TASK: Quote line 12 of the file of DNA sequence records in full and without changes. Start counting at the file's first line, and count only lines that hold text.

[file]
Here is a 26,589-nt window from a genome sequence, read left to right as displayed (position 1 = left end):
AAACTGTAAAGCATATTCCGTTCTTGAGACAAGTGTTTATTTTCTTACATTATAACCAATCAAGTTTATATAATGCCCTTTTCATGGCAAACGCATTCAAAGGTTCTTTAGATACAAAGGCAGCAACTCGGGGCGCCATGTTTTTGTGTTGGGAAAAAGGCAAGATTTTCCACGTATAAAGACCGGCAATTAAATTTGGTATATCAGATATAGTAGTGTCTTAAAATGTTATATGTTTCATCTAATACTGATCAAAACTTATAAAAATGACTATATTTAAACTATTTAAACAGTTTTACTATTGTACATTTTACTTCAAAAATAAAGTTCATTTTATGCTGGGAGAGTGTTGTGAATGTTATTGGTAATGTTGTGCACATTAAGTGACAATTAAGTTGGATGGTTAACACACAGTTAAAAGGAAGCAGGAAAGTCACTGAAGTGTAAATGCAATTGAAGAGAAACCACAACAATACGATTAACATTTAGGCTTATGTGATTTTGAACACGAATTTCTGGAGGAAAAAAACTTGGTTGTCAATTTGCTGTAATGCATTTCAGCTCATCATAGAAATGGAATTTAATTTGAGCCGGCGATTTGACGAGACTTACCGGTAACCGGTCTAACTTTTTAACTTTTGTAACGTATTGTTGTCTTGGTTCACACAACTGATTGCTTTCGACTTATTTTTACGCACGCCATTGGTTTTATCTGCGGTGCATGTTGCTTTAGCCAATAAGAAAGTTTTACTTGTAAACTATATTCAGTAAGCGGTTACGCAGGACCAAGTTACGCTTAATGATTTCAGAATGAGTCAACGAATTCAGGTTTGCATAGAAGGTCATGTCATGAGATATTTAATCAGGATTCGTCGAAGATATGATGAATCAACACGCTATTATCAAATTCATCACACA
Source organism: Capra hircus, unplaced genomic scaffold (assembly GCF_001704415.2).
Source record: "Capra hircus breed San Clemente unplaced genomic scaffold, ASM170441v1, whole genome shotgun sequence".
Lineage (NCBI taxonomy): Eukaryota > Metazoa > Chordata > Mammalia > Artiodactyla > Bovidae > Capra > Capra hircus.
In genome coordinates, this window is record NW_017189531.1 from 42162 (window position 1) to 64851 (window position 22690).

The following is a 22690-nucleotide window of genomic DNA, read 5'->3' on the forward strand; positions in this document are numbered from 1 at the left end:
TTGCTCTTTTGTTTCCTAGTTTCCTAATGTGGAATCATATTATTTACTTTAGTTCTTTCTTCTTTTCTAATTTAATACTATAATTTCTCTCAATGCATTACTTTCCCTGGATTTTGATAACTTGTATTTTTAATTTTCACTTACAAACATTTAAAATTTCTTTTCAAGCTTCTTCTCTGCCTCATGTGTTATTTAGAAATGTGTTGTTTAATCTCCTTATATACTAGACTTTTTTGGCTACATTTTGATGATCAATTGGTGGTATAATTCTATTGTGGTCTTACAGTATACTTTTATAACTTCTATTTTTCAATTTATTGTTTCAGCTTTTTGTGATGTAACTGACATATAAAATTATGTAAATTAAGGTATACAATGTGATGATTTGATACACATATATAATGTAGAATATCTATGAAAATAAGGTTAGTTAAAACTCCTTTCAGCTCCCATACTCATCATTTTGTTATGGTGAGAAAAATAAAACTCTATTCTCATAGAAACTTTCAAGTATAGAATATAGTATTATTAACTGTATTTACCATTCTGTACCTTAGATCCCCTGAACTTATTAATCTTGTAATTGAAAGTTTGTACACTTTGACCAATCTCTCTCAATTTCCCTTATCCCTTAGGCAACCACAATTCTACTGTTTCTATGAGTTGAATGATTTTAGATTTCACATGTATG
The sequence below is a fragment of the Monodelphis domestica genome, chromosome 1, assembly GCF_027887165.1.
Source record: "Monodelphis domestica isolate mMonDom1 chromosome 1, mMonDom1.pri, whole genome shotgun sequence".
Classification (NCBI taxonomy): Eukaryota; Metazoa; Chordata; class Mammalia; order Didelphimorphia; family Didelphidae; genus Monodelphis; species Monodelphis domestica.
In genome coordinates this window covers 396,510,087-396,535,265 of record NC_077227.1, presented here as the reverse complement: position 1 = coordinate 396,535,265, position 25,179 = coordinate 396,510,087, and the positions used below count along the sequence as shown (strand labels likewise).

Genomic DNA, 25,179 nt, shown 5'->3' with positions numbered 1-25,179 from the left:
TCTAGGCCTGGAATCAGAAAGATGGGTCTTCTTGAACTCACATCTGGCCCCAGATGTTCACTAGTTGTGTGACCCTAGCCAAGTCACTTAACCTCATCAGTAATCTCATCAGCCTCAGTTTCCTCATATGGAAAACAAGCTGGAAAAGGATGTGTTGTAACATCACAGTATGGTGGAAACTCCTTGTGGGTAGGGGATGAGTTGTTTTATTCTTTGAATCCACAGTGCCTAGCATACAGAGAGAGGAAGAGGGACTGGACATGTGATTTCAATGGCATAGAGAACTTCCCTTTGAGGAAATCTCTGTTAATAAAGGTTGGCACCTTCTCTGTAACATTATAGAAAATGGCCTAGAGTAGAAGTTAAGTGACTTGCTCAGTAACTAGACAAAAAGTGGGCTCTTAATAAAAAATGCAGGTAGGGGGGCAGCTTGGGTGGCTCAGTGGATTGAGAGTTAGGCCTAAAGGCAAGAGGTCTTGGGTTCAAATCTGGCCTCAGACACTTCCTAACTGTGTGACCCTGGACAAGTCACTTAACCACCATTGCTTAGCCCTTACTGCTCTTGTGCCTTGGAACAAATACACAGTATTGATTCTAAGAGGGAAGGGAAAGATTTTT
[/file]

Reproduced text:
In genome coordinates this window covers 396,510,087-396,535,265 of record NC_077227.1, presented here as the reverse complement: position 1 = coordinate 396,535,265, position 25,179 = coordinate 396,510,087, and the positions used below count along the sequence as shown (strand labels likewise).